Do you have faith in the political vision of Deez Nuts?
At least a small percentage of Americans do, according to polls conducted last month.
In one such poll, Mr. Nuts brought in a respectable nine per cent — not quite on par with Donald Trump's 40 per cent or Hillary Clinton's 38, but respectable nonetheless.
Except Deez Nuts is not a real person.
The name was submitted as an independent candidate for President of the United States as a prank — by 15-year-old Iowa teen Brady Olson.
Before long, Deez Nuts was shooting up the polls, despite the fact that Olson is 20 years too young to legally hold the office of president.
Leave it to a millennial to ironically, sarcastically launch a successful presidential campaign based on a joke about balls.
In a TV interview with an Iowan NBC affiliate, Olson said he had originally filed the paperwork out of frustration with U.S. politics. He also praised Canada for its multi-party system.
"I enjoy the fact that there is more than just one guy on the left and one on the right," Olson told CBC News. "It's weird that we only have two parties with federal representation."
On the surface, this country does offer the illusion of choice — according to Elections Canada, there are 20 registered political parties in Canada — but when it comes down to it, are our choices really anything more than three guys standing somewhere to the left or right of centre?
They say we don't vote for the Prime Minister in Canada, but for a Member of Parliament to represent us. Except under Stephen Harper's Conservative government, every vote is whipped. Since taking the reins of the NDP, Thomas Mulcair has done the same to his party.
The policy document of Justin Trudeau's Liberals claims to support "fewer 'whipped' votes" — but the Libs also supported Bill C-51 out of sheer, cynical political gamesmanship — so whose interests are they looking out for?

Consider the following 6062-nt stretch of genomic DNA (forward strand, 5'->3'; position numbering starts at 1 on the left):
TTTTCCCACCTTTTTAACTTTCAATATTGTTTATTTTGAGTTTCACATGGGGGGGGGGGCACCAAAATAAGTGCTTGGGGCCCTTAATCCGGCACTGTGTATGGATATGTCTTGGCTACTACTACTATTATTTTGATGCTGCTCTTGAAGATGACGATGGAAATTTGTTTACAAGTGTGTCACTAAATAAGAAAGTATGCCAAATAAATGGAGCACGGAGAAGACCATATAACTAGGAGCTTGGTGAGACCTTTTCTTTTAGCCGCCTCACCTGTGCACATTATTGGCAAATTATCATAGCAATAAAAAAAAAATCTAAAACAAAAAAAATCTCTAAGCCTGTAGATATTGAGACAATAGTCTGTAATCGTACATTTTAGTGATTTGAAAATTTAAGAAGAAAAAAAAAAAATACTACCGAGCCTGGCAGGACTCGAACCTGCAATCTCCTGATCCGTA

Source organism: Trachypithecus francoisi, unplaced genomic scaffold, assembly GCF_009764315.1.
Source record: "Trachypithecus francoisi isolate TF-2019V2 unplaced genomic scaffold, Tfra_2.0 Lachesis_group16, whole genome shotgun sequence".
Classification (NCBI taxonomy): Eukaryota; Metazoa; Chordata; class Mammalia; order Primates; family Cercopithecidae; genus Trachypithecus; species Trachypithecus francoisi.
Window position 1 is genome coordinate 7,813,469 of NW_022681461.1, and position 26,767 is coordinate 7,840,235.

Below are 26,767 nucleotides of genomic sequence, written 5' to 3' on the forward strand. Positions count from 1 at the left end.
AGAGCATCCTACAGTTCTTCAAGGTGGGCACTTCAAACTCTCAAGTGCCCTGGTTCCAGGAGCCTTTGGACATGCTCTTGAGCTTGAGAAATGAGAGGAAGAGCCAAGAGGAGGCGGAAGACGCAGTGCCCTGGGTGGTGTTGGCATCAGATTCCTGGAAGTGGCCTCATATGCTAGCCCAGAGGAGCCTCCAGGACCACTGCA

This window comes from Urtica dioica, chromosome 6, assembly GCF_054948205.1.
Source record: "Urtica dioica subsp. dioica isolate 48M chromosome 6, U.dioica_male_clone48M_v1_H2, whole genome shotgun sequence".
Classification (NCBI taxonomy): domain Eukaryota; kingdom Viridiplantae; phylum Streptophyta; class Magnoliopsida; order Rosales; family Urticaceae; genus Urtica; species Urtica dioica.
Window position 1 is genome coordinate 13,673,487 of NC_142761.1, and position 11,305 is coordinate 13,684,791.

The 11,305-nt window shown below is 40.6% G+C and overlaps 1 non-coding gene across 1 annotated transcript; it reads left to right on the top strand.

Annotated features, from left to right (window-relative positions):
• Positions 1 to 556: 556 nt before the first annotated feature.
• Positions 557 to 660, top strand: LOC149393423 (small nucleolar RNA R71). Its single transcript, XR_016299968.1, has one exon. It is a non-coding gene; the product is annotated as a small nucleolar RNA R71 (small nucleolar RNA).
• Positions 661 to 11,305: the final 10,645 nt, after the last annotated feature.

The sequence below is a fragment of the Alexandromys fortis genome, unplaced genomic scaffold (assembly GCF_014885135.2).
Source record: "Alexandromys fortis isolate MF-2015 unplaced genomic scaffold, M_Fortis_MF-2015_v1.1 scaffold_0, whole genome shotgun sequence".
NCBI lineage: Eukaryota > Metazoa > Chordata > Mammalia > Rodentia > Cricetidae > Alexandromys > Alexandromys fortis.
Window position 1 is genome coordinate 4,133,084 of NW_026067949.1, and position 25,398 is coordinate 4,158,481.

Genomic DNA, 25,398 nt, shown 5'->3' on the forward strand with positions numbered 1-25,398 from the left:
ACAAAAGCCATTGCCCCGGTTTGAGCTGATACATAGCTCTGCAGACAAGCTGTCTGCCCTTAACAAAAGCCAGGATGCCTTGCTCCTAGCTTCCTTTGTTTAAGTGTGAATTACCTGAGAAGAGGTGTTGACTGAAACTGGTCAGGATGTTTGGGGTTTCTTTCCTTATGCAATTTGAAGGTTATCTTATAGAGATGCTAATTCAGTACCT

In fact, whose interests, other than those of their party, are any of these people looking out for?
It's an honest question.
We may have "choice" in Canadian politics, but I wouldn't blame you if you said the choice is starting to look like it's between the same fat pig painted three different colours.
The only party promising to actually listen to and represent constituents is the Green Party, but how sad is it that that is something they have to promote? Vote for us, and we'll do the thing we're supposed to do for you?
More and more, it's as if too many people in this too-big country are completely missing the point of democracy. Democracy is not meant to be a one-way street, driven on by whoever has the newest, shiniest car or access to the traffic light controls.
No, democracy — true democracy as it's meant to represent the people — should play out more like a busy intersection at rush hour. Everyone must work together to ensure we all make it home safe.
I'm not going to complain about misrepresentation (because as an able-bodied, straight, white male I am already overrepresented in literally every sector of society), but looking at our political parties, it just doesn't feel like there's a lot there for me — and I know for a fact that a lot of young Canadians feel the same way.
When I saw the campaign video of independent candidate Wyatt Scott, I had one immediate thought: "Can I vote for him?"
Scott is running in the riding of Mission-Matsqui-Fraser Canyon — right next door to the Sea to Sky. In his video, he rides on the back of a giant Canada goose, kills a dragon, fist bumps an alien and instantly grows a beard.
Scott's policy direction is vague — "University is too damn expensive," he says, before catching a man in a dress who falls from the sky — and he's not likely to gain more than a few hundred votes at best.
But his candidacy speaks to a larger discontent in politics.
I have a feeling a lot of young Canadians would take dragons, aliens and Deez Nuts over calculated, tone-deaf cynicism any day.